In part two of our Texas Artists series, Villa Finale’s Visitor Services Coordinator, Lisa Stewart gives readers an introduction to printmaker, Mary Anita Bonner whose beautiful prints can be found throughout the museum’s rear hallway staircase. It may sound strange for these attractive works to be displayed in a rear staircase, but this is the area of the house Walter Mathis used from day-to-day so it only makes sense for them to be located where he would have been able to admire them the most.
Enjoy part two of this series, and do make sure you visit us soon to get a better of look at these timeless prints. You really do need to see them in person to truly appreciate the artistry!
Mary Anita Bonner (1887 – 1935)
Mary Bonner was born in Bastrop, Louisiana. She and her brother and sister spent their formative years on the family plantation. In 1897, six years after her father’s death, her widowed mother and two siblings moved to San Antonio. The city was considered a “health resort” in the late nineteenth century due to its relatively dry climate and its reputation for being a place with cultural opportunities. The family was drawn to the San Antonio River and acequias which reminded them of the bayou where they had lived.
Mary began formal art training at about age 16, and while it is not clear if she studied with the father, Robert, or the son, Julian, she did get training from the Onderdonks. It is believed, however, that her first art teacher was Robert Onderdonk.
1922 was a significant year in Mary’s evolution as an artist. While spending time in Woodstock, New York, a mecca for artists, she saw an exhibition of lithographs that interested and inspired her so much that she decided to study printmaking. While on this trip, she found the nearest printmaker who was 4 miles away. Mary hiked the trip to visit him, and was, at first disappointed that he said he did not want to teach her lithography. He told her he didn’t think she was strong enough to handle the often very heavy materials and tools for lithography.
However, he recommended pursuing etching instead, and thus began her career. At this time, Mary Bonner was totally committed as an artist by the urging of the lithographer she met in Woodstock. She devoted herself to her art and although she created beautiful work in many mediums, she was most prolific as a printmaker.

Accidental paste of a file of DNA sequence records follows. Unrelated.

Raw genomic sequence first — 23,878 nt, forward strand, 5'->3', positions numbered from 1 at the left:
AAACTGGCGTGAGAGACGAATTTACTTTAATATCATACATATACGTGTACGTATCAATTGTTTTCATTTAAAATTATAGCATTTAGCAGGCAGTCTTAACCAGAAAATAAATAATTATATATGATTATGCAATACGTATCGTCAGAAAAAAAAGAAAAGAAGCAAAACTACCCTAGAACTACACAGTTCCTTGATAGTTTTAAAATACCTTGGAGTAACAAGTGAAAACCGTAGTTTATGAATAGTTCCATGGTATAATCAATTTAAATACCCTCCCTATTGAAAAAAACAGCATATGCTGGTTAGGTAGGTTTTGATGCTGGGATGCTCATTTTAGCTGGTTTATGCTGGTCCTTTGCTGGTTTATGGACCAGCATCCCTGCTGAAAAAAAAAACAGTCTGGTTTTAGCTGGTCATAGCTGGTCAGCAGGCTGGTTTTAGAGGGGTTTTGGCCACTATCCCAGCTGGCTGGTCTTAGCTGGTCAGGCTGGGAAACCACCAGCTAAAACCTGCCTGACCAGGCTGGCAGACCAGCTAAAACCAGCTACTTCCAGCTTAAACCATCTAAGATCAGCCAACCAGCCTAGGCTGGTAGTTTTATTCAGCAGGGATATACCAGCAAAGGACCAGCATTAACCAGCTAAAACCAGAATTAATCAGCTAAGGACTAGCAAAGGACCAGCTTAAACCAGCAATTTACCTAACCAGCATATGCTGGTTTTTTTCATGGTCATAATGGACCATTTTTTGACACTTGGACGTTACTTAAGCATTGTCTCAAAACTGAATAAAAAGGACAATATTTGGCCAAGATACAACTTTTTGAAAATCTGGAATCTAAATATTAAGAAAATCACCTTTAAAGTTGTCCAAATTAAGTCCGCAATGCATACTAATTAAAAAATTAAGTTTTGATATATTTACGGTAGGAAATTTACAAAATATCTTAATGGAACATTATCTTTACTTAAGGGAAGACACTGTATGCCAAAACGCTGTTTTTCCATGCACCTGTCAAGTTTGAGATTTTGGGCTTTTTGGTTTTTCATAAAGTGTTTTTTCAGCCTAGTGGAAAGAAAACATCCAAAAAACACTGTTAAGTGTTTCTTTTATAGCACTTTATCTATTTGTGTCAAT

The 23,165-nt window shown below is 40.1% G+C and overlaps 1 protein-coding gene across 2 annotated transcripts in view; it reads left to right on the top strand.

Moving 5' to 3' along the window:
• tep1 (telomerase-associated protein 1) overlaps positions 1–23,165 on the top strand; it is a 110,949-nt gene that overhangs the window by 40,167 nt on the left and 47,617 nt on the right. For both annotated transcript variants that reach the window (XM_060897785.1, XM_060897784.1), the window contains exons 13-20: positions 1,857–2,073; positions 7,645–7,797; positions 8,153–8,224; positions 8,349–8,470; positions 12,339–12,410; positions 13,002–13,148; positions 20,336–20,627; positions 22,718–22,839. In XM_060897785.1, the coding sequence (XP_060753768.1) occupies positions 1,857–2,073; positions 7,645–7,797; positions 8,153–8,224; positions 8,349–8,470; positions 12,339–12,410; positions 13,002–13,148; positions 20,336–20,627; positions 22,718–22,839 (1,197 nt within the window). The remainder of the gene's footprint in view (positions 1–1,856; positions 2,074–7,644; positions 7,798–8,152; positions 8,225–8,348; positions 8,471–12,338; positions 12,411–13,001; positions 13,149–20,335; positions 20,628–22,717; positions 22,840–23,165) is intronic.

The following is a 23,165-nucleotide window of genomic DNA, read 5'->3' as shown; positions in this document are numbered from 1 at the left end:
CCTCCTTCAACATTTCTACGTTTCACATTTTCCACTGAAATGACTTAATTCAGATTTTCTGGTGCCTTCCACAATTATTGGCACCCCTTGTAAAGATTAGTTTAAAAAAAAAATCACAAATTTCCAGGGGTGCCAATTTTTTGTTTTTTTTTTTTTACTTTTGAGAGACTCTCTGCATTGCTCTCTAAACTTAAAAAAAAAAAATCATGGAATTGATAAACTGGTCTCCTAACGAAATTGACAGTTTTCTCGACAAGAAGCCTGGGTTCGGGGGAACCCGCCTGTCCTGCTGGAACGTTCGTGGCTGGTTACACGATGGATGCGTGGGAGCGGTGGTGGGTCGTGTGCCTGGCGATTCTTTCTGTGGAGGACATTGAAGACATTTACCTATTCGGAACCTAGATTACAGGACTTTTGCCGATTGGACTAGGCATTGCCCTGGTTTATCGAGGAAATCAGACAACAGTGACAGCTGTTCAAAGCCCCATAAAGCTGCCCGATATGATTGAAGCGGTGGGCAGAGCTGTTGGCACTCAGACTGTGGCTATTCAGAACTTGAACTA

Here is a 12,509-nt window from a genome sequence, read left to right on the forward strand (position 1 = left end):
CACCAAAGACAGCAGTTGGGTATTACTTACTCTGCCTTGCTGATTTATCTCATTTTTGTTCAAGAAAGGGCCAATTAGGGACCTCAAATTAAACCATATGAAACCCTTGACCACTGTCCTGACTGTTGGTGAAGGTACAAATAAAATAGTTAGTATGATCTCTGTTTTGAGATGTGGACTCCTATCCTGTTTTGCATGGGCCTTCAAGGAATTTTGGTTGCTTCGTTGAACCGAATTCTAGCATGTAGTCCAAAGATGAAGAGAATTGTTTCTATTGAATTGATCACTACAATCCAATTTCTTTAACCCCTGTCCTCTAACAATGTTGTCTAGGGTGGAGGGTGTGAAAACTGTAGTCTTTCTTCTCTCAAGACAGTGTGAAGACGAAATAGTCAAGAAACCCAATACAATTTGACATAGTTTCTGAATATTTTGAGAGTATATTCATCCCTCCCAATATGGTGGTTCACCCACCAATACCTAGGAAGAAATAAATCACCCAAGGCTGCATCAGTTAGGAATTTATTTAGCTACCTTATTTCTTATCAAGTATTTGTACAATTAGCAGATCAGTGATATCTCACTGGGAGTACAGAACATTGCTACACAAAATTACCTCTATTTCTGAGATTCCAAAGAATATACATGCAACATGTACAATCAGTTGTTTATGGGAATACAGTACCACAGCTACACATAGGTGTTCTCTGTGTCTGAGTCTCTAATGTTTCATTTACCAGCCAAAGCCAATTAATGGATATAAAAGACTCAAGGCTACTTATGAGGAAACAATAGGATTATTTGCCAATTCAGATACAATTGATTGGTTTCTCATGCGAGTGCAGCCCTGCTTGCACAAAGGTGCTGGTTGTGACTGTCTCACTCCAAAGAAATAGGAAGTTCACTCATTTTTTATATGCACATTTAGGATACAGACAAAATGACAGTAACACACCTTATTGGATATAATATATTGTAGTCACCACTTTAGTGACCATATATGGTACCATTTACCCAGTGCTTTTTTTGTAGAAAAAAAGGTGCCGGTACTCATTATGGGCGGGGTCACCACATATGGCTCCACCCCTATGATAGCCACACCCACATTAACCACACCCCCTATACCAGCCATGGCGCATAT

Mary lived mostly in San Antonio, but also traveled with family to Europe. The artistic climate there was most likely very appealing to her. Although Robert Onderdonk’s daughter Eleanor, also an artist, had established a career in the arts as Curator of the Witte from 1927 to 1958, the Onderdonk’s overall experiences as struggling artists in Texas made it evident to Mary that there was only minimal encouragement and little stimulation for artists in Texas. The University of Texas, for example, had no art department.
Along with her experiences in 1922 in Woodstock, and her enthusiasm for the artistic opportunities in Europe, Mary decided to set sail to France. She was quite aware that it would be easier for a woman to study art in Europe than in the United States at this time. Once settled in her small apartment in Paris, she went from studio to studio in search of a printmaker she wanted to be her mentor and teacher. She chose printmaker Edouard Leon, whom she felt offered the kind of instruction she sought.
Mary became known mostly for her etchings of Texas cowboys, cowgirls, and ranch life. Her medium expanded to watercolors as well. She was the only noted early 20th century woman popularizing Texas subjects and she received international recognition for a piece called “Texas,” which was a group of three etchings based on Texas ranch life. In the early-mid 1920s, her work was exhibited in salons in Paris, and among others, the Department of Prints and Drawings of the British Museum, and the Print Room of the New York Public Library, and certainly, in San Antonio. One of her signature details was using the landscape for borders around her subject matter, rather than as background. If you look carefully in these borders, you will find rattlesnakes, centipedes, cactus, horned frogs, bats, and more.
Edouard Leon, Mary’s mentor, along with his wife, considered Mary as part of their family and in 1927 accompanied her to San Antonio after a whirlwind of exhibiting and lecturing in several cities in the northeast. Edouard was exhibiting at the Witte – a solo exhibition of his etchings – and was also to serve as one of three jurors for the second Texas Wildflower Exhibition. While they were in San Antonio together, Mary and Edouard managed to spend most of their time painting and sketching in the Spanish missions and other scenic places in and around the city.
From there they went to Houston where Mary’s etchings were on exhibit at the Museum of Fine Arts and following that, to New Orleans and Philadelphia. By this time, some reviews of their exhibitions suggested that Mary Bonner’s talent had surpassed her master.
As Mary’s mother got older and ill, she felt it was time to return to San Antonio. Mary got very involved in plights and causes of artists in San Antonio, working hard to raise funds not only for art and artists, the museums and art leagues, but also conservation efforts and the Conservation Society of San Antonio.
Sadly, Mary died in San Antonio at the young age of 48 from a blood clot, while recovering from a surgery for ulcers. As a memorial in 1936, Eleanor Onderdonk, who was the curator at the Witte Museum, displayed a retrospective exhibition of Mary’s work which generated enough enthusiasm in printmaking to create the Mary Bonner Graphic Arts Club in 1937.
To see how you can make your own etching at home à la Mary Bonner, watch Villa Finale’s “Let’s Start with Art!” here: